Early Baptists saw the principle as crucial in motivating individuals to take seriously the teaching of Scripture in 1 Peter 2:9: “Ye are a chosen generation, a royal priesthood, an holy nation, a peculiar people; that ye should shew forth the praises of him who hath called you out of darkness into his marvelous light.”
The Baptist Faith & Message 2000, a convictional statement of the beliefs of Southern Baptists, points to the “priesthood of believers” and “soul competency” as part of our Christian theological perspective.
In the Old Testament, priests were responsible for the sacrifice of animals and priests were separated from other priests and worshippers by a veil. At the crucifixion of Jesus, however, the great veil in the temple “was torn in two from top to bottom” (Matt. 27:51), meaning each of us now are one in communion with God.
After spending a week in the Middle East—and after touring the Vatican a few weeks ago—I gained new appreciation for the distinctive Baptist faith that is now so much a part of the fabric of my family.
While I appreciate the rich heritage from which my own roots were formed—and the love and respect that was taught to me by my extended Catholic family regarding creation and God—I know that I stand before God on my own.
In the Middle East it is always sobering to remember that in some places—even where Christians are not openly persecuted—it is appropriate to be friendly to Muslims, but you must be careful about speech considered “too” evangelistic. It’s discouraging to note that those who are born Christian are readily allowed to convert to Islam, but those who are born Muslim are not allowed to legally convert to Christianity. Full-grown adults rarely have a “choice” to convert that is not met with intense scrutiny and often, persecution.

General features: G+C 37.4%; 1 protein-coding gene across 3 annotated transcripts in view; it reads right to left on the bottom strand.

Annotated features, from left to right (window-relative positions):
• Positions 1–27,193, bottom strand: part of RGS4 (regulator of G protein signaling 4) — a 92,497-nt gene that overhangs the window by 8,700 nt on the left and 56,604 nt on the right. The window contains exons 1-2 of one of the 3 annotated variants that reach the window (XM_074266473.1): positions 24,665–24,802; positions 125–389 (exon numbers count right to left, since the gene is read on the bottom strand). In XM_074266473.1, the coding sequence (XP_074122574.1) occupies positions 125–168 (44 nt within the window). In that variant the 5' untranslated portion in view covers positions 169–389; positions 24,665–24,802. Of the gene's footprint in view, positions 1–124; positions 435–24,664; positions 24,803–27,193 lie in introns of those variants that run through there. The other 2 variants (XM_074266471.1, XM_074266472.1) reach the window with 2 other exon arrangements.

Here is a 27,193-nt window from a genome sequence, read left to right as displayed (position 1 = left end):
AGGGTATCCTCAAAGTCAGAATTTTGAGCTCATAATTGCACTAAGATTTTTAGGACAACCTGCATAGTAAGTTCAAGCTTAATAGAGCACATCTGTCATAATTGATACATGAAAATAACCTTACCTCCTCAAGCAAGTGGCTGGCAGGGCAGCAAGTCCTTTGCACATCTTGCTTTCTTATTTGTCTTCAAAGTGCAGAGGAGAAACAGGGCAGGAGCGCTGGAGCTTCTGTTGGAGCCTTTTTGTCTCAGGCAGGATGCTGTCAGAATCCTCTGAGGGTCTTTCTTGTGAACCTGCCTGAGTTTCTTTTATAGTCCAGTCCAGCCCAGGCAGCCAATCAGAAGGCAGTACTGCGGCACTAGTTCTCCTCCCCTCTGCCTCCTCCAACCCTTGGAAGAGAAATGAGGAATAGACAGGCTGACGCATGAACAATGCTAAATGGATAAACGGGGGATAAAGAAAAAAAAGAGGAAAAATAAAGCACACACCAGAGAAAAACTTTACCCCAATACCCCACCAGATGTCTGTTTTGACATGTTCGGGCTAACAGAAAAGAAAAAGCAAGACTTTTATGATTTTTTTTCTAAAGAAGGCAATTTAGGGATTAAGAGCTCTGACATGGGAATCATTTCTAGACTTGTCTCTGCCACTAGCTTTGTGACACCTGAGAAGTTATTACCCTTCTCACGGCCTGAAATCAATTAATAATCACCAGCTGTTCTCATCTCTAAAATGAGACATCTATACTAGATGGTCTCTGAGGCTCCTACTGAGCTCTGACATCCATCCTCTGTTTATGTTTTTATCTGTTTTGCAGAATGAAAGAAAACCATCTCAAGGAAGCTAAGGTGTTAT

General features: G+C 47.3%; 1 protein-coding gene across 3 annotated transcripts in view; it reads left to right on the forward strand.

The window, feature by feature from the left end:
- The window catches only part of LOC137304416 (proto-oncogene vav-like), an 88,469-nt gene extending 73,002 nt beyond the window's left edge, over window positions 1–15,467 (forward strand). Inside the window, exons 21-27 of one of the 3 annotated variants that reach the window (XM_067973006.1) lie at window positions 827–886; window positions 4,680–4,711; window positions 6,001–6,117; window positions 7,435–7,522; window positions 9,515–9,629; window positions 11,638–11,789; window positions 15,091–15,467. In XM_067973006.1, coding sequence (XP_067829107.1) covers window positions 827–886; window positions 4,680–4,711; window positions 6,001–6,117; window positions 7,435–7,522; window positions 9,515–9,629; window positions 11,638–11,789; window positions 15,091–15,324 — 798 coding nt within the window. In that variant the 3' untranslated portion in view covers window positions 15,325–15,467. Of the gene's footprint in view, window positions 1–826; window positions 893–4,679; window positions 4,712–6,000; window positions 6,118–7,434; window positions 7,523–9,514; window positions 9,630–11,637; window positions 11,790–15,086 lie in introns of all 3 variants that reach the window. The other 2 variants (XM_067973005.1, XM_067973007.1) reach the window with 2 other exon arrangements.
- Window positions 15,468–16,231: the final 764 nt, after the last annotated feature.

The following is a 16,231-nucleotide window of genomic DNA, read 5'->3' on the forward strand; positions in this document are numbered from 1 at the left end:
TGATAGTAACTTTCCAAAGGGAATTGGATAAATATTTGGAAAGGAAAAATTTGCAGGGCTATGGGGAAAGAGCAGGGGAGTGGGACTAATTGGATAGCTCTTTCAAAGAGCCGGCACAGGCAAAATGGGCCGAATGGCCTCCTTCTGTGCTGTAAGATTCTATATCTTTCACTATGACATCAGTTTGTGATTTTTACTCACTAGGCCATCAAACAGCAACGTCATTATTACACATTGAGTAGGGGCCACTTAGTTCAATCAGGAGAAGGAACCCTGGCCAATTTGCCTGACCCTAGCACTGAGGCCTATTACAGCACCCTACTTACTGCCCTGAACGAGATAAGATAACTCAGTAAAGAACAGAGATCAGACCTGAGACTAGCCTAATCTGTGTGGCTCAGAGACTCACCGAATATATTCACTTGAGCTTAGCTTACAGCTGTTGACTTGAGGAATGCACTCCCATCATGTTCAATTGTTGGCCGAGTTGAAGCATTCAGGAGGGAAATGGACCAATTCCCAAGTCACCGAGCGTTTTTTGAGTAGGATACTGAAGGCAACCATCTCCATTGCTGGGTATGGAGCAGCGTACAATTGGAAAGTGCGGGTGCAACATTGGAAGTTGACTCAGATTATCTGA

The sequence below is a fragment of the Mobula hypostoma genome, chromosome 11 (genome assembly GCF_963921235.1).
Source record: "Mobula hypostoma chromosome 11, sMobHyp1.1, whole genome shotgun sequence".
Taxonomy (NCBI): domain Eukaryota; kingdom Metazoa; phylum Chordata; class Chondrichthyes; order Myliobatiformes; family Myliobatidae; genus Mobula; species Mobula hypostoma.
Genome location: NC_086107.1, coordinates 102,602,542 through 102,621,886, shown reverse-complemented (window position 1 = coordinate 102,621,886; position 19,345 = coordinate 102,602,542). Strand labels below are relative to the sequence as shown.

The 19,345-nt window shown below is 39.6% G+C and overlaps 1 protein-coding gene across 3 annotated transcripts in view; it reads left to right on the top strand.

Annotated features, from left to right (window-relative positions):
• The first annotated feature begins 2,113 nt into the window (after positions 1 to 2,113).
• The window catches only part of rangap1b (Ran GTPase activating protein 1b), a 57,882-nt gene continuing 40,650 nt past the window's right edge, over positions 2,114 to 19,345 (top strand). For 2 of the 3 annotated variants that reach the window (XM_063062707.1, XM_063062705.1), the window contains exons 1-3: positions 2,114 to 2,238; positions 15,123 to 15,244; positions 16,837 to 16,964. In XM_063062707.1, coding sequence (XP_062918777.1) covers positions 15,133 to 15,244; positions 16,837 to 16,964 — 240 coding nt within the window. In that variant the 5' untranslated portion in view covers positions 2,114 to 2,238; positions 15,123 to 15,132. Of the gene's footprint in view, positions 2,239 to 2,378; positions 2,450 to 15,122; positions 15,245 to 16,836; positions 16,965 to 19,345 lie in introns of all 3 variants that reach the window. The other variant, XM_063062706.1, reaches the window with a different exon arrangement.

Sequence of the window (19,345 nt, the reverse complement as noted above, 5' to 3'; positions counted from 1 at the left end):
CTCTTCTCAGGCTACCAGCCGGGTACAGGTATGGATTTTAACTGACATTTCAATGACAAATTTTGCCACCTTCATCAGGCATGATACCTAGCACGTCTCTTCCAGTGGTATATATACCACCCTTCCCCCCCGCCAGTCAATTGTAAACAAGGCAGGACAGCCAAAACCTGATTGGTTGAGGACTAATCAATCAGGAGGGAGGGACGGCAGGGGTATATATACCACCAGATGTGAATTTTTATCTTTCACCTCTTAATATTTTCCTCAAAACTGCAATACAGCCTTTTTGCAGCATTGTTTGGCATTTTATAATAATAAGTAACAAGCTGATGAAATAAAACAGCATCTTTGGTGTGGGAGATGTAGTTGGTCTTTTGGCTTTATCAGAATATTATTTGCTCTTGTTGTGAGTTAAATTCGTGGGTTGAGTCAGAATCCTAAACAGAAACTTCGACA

And yes, even in the hard places, those who are born “Christian” don’t always embrace that which is offered—much like the masses in America who are Christian in name only.
At the conference I attended in Jordan, one woman who lives under intense persecution told me most of her extended family members are “nominal” Christians and don’t support the work of her and her husband in ministry.
It was heartbreaking but also inspiring to hear this wonderful young woman who instinctively understood the meaning of soul competency so well, and of priesthood of the believer. She, a believer priest, knows that before God and with the power of His Holy Spirit, she is caring for fellow believers and is able to interact directly with God in prayer, praise, confession, and worship.
In a 2001 online article, “Baptist Distinctives,” Wm. M. Pinson wrote: “The believer priest has responsibility to bear witness to God’s love as shown in Jesus Christ and to demonstrate God’s love by ministering to persons in His name. This responsibility is carried out in various ways by Baptists, such as in evangelism, missions, ministry and social action to benefit others.”
In going to the Middle East and hearing first hand stories of persecution—and then going on to Rome and visiting sites like the ancient Coliseum where believers were sacrificed for their Christian faith—I was stopped cold by the thought that no longer is there a “wall of protection” provided by the church. In essence, this teaching that we as believers are priests not only empowers us; but holds us accountable to boldly proclaim the Gospel of Christ to every person, in every tribe, and in every nation!
My visit to the Vatican and the beautiful basilicas reminds me of the tradition throughout the centuries that emulated Old Testament teaching in regard to priests and parishioners. Likewise, in too many of our Baptist churches congregants sit back in the pews and leave the work of teaching and evangelism to pastors and missionaries.
Martin Luther, a Protestant reformer, insisted every believer was a priest, with direct access to God. Luther indicated all persons have a role in sharing the Good News, in sharing the love of God. We may share differently, as in Acts 15, but we are all to share.
Are you a believer priest? Do you value soul competency? I hope so. Join me in sharing the love of Jesus who died so that everyone who believes in Him may have eternal life.
You must be login before you can leave a comment. Click here to Register if you are a new user.